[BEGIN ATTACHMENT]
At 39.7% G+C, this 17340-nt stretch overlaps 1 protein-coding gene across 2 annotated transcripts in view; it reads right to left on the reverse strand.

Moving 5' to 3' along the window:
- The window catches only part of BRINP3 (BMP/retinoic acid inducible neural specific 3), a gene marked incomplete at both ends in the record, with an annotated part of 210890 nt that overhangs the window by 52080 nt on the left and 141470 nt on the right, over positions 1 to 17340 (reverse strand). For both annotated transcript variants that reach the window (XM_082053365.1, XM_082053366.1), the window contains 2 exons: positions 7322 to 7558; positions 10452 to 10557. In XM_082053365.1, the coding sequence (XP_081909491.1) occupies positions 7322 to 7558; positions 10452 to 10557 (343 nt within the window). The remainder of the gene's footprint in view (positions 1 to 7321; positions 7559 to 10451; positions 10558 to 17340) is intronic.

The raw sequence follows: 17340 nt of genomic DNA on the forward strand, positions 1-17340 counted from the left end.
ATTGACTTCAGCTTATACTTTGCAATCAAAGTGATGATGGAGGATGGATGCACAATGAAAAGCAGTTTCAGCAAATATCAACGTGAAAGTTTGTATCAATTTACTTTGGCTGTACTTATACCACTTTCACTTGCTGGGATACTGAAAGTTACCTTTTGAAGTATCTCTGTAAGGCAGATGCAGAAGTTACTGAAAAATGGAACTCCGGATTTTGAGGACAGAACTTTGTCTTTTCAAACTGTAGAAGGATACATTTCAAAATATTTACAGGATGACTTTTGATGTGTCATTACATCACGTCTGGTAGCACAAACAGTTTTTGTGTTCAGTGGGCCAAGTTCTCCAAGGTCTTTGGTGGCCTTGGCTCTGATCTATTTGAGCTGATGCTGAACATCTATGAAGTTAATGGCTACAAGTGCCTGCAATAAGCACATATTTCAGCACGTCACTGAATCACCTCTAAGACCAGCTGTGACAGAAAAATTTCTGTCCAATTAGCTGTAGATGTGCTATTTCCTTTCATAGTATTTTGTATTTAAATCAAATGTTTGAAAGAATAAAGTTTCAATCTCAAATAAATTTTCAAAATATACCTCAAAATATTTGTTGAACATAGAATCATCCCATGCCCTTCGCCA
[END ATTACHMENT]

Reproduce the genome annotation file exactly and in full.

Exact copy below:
At 39.7% G+C, this 17340-nt stretch overlaps 1 protein-coding gene across 2 annotated transcripts in view; it reads right to left on the reverse strand.

Moving 5' to 3' along the window:
- The window catches only part of BRINP3 (BMP/retinoic acid inducible neural specific 3), a gene marked incomplete at both ends in the record, with an annotated part of 210890 nt that overhangs the window by 52080 nt on the left and 141470 nt on the right, over positions 1 to 17340 (reverse strand). For both annotated transcript variants that reach the window (XM_082053365.1, XM_082053366.1), the window contains 2 exons: positions 7322 to 7558; positions 10452 to 10557. In XM_082053365.1, the coding sequence (XP_081909491.1) occupies positions 7322 to 7558; positions 10452 to 10557 (343 nt within the window). The remainder of the gene's footprint in view (positions 1 to 7321; positions 7559 to 10451; positions 10558 to 17340) is intronic.

The raw sequence follows: 17340 nt of genomic DNA on the forward strand, positions 1-17340 counted from the left end.
ATTGACTTCAGCTTATACTTTGCAATCAAAGTGATGATGGAGGATGGATGCACAATGAAAAGCAGTTTCAGCAAATATCAACGTGAAAGTTTGTATCAATTTACTTTGGCTGTACTTATACCACTTTCACTTGCTGGGATACTGAAAGTTACCTTTTGAAGTATCTCTGTAAGGCAGATGCAGAAGTTACTGAAAAATGGAACTCCGGATTTTGAGGACAGAACTTTGTCTTTTCAAACTGTAGAAGGATACATTTCAAAATATTTACAGGATGACTTTTGATGTGTCATTACATCACGTCTGGTAGCACAAACAGTTTTTGTGTTCAGTGGGCCAAGTTCTCCAAGGTCTTTGGTGGCCTTGGCTCTGATCTATTTGAGCTGATGCTGAACATCTATGAAGTTAATGGCTACAAGTGCCTGCAATAAGCACATATTTCAGCACGTCACTGAATCACCTCTAAGACCAGCTGTGACAGAAAAATTTCTGTCCAATTAGCTGTAGATGTGCTATTTCCTTTCATAGTATTTTGTATTTAAATCAAATGTTTGAAAGAATAAAGTTTCAATCTCAAATAAATTTTCAAAATATACCTCAAAATATTTGTTGAACATAGAATCATCCCATGCCCTTCGCCA